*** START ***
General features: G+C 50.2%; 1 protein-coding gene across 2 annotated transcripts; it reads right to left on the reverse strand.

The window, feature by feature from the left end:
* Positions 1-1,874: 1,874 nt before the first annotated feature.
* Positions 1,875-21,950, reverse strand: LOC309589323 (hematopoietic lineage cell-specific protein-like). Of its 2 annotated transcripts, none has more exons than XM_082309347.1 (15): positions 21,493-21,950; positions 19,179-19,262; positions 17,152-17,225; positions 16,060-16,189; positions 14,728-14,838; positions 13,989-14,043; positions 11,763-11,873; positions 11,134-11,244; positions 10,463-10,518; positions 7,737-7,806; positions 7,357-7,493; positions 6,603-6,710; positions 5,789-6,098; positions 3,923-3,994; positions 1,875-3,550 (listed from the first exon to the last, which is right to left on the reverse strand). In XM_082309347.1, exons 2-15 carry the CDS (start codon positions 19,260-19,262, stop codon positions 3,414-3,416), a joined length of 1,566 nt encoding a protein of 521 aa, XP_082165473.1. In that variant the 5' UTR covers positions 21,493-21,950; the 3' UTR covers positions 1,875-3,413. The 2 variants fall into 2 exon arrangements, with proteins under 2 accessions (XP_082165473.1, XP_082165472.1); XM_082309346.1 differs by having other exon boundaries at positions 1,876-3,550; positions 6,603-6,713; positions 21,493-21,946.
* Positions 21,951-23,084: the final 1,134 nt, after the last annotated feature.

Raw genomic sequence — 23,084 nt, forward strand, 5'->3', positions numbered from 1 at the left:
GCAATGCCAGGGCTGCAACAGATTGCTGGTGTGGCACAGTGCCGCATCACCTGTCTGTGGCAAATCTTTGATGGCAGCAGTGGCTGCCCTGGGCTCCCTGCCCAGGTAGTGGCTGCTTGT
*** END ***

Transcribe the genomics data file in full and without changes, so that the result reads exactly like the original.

General features: G+C 50.2%; 1 protein-coding gene across 2 annotated transcripts; it reads right to left on the reverse strand.

The window, feature by feature from the left end:
* Positions 1-1,874: 1,874 nt before the first annotated feature.
* Positions 1,875-21,950, reverse strand: LOC309589323 (hematopoietic lineage cell-specific protein-like). Of its 2 annotated transcripts, none has more exons than XM_082309347.1 (15): positions 21,493-21,950; positions 19,179-19,262; positions 17,152-17,225; positions 16,060-16,189; positions 14,728-14,838; positions 13,989-14,043; positions 11,763-11,873; positions 11,134-11,244; positions 10,463-10,518; positions 7,737-7,806; positions 7,357-7,493; positions 6,603-6,710; positions 5,789-6,098; positions 3,923-3,994; positions 1,875-3,550 (listed from the first exon to the last, which is right to left on the reverse strand). In XM_082309347.1, exons 2-15 carry the CDS (start codon positions 19,260-19,262, stop codon positions 3,414-3,416), a joined length of 1,566 nt encoding a protein of 521 aa, XP_082165473.1. In that variant the 5' UTR covers positions 21,493-21,950; the 3' UTR covers positions 1,875-3,413. The 2 variants fall into 2 exon arrangements, with proteins under 2 accessions (XP_082165473.1, XP_082165472.1); XM_082309346.1 differs by having other exon boundaries at positions 1,876-3,550; positions 6,603-6,713; positions 21,493-21,946.
* Positions 21,951-23,084: the final 1,134 nt, after the last annotated feature.

Raw genomic sequence — 23,084 nt, forward strand, 5'->3', positions numbered from 1 at the left:
GCAATGCCAGGGCTGCAACAGATTGCTGGTGTGGCACAGTGCCGCATCACCTGTCTGTGGCAAATCTTTGATGGCAGCAGTGGCTGCCCTGGGCTCCCTGCCCAGGTAGTGGCTGCTTGT